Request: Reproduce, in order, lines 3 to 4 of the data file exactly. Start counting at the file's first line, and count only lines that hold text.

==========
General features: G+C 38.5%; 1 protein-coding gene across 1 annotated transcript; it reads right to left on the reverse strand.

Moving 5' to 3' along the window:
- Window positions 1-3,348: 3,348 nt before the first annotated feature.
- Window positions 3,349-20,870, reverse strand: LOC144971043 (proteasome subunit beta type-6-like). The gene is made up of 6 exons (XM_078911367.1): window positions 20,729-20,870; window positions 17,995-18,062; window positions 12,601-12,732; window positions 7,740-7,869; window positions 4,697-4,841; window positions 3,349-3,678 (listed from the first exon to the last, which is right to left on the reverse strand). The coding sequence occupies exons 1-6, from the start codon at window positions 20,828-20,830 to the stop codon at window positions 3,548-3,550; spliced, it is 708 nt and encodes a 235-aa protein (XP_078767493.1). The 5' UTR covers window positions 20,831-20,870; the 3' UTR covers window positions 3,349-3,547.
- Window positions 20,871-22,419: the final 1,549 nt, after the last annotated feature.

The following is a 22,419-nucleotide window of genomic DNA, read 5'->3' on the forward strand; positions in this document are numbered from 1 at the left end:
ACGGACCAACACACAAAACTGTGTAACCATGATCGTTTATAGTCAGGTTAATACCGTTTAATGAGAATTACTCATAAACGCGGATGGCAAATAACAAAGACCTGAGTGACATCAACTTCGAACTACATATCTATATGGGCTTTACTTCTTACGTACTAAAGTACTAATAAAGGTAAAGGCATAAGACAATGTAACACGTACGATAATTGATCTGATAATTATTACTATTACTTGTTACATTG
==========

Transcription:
- Window positions 1-3,348: 3,348 nt before the first annotated feature.
- Window positions 3,349-20,870, reverse strand: LOC144971043 (proteasome subunit beta type-6-like). The gene is made up of 6 exons (XM_078911367.1): window positions 20,729-20,870; window positions 17,995-18,062; window positions 12,601-12,732; window positions 7,740-7,869; window positions 4,697-4,841; window positions 3,349-3,678 (listed from the first exon to the last, which is right to left on the reverse strand). The coding sequence occupies exons 1-6, from the start codon at window positions 20,828-20,830 to the stop codon at window positions 3,548-3,550; spliced, it is 708 nt and encodes a 235-aa protein (XP_078767493.1). The 5' UTR covers window positions 20,831-20,870; the 3' UTR covers window positions 3,349-3,547.